I've been traveling a lot for business lately, and I've just got to get some pet peeves off my chest:
* If you've got a big case, stuffed with a heavy laptop, do not fling that thing over your shoulder without checking to see if someone is behind you. Chances are, if you're standing in line or on a crowded flight, there is someone close by and you could cause potentially cause serious bruises and/or brain damage when you whack them with it.
* Two words: Anti-perspirant. (Or is that two words?) No matter. Use it. When we're packed together like sushi rolls, your failure to shower or use such a product is very evident. Your fellow passengers would appreciate it.
OK, that's it. I know you thought I was going to get into people and their cell phones, but I figure no one is paying attention to that argument anymore. So, if you'll just stop smelling like a gym locker and refrain from giving me a black eye with your laptop, I'm good.
Now, on to Tidbit Tuesday:* OMG:
I wrote in my book about bosses being driven crazy by employee's poor writing skills, so here's another thought: The zealous text messaging by today's youth will only make the problem in the workplace much worse in the years to come.
“Text messaging is destroying the written word. The students aren’t writing letters, they’re typing into their cell phones one line at a time. Feelings aren’t communicated with words when your texting; emotions are sideways smiley faces. Kids are typing shorthand jargon that isn’t even a complete thought,” says Jacquie Ream, former teacher and author of “K.I.S.S. Keep It Short and Simple”
(Book Publishers Network).
Ream contends it's up to today's parents to rescue our children from shoddy writing, or we're going to have a whole generation of workers who can't use their critical thinking skills to write reports for the boss. Her suggestion: Get the kids to talk about a novel they've read and put their thoughts down on paper.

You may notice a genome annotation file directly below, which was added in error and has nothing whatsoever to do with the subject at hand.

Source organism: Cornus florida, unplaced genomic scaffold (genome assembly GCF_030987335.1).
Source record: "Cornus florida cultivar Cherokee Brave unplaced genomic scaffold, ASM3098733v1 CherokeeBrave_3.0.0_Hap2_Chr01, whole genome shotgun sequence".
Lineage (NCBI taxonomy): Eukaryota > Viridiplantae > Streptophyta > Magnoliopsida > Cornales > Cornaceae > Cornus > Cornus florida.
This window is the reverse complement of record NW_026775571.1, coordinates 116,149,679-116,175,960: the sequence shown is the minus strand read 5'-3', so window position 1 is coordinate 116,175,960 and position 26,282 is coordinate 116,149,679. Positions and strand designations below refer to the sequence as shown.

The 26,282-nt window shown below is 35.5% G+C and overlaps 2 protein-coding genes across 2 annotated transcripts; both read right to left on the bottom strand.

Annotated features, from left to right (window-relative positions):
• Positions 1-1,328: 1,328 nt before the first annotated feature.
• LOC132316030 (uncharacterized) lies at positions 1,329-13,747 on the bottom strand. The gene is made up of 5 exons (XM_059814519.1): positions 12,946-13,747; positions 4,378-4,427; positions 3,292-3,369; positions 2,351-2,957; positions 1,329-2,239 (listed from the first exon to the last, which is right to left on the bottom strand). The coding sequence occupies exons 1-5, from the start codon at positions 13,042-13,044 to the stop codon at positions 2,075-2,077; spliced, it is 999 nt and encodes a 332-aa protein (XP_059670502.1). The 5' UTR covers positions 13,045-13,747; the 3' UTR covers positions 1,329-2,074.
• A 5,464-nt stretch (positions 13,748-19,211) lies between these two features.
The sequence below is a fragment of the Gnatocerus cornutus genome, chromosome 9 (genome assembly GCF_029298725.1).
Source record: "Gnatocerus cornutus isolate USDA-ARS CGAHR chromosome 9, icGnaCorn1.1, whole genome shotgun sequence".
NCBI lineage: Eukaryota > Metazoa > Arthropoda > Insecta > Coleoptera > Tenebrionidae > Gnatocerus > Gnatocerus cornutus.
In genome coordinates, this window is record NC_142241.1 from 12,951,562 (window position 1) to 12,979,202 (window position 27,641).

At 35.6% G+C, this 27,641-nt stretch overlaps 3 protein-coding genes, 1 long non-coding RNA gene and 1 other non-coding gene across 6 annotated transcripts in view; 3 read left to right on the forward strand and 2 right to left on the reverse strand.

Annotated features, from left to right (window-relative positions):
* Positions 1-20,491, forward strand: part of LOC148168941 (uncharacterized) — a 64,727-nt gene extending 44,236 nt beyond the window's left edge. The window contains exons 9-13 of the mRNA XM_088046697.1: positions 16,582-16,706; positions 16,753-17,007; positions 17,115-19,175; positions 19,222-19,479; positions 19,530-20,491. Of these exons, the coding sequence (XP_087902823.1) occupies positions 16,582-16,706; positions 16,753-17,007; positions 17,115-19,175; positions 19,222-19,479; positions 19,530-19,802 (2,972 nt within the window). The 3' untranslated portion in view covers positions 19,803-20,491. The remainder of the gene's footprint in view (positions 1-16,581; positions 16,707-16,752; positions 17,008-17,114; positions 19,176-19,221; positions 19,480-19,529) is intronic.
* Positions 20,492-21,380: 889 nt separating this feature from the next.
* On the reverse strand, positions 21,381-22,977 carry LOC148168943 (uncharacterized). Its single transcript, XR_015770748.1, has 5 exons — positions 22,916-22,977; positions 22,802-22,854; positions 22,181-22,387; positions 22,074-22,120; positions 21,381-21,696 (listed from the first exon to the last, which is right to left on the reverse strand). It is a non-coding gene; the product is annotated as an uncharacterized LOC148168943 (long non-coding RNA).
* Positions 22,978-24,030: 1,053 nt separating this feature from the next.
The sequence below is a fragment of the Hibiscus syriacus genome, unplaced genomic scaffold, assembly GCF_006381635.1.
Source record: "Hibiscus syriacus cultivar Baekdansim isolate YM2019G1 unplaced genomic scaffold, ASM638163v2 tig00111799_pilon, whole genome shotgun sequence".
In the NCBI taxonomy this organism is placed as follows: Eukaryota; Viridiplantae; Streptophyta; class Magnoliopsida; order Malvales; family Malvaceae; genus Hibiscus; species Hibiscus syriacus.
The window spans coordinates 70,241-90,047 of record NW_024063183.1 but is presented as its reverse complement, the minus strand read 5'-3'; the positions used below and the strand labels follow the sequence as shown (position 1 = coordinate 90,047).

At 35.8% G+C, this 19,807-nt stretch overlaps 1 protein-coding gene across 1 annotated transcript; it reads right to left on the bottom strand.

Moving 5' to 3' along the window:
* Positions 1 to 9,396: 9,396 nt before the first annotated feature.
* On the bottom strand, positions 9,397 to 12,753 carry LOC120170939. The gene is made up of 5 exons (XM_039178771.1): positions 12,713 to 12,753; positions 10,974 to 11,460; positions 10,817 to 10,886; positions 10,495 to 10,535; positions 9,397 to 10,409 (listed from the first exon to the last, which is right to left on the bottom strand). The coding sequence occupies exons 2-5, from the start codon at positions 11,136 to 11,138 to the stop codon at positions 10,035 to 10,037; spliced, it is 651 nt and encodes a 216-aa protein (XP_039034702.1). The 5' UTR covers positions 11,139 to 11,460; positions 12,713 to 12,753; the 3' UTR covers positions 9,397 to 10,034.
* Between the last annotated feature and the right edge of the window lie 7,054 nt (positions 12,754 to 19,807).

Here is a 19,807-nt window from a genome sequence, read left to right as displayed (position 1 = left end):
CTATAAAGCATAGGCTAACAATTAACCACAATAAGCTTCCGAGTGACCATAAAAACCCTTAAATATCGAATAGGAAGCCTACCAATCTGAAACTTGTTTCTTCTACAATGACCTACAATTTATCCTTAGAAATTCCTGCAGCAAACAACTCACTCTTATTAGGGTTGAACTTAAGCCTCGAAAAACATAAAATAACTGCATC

Based on what bosses tell me, I think the problem has already hit the workplace...* I want my YouTube:
I'm starting to get press releases from companies who say they can do all kinds of technological wizardry to keep workers focused on their work. Example: eTelemetry says it can turn off the employee use of online videos at work. Seems the streaming video "stresses a network by 100x more than an email, and can cause problems ranging from slow download or surfing speed to complete network outage, plus the clear issues with employee productivity, says eTelemetry press release"
"Now businesses large and small have the capability to optimize their bandwidth usage to ensure that it is used for the highest-priority applications,” said eTelemetry President and CEO, Ermis Sfakiyanudis.
In other words, no more watching a dog windsail or a Madonna impersonator on YouTube when you're supposed to be working. Bummer, dude.* Even the boss is depressed.
of 899 corporate leaders and managers finds their on-the-job confidence and energy are waning, suggesting the difficult business climate is taking a toll, says eePulse Inc.
“Over the last year, we have reported to our clients about warning signs in data from leaders whose energy is what we call ’below the zone,’” says Theresa Welbourne, eePulse president. “Executives say they are working at personal energy levels at which they are less productive due to uncertainty, lack of having the right people in the right jobs, continuing stress at work, and other issues."
All right, everyone, your mission today is clear: Give the boss a hug. Now go back to work.
Labels: business travel, eePulse, eTelemetry, executive stress, lack of writing skills, poor handwriting, streaming video, text messaging, YouTube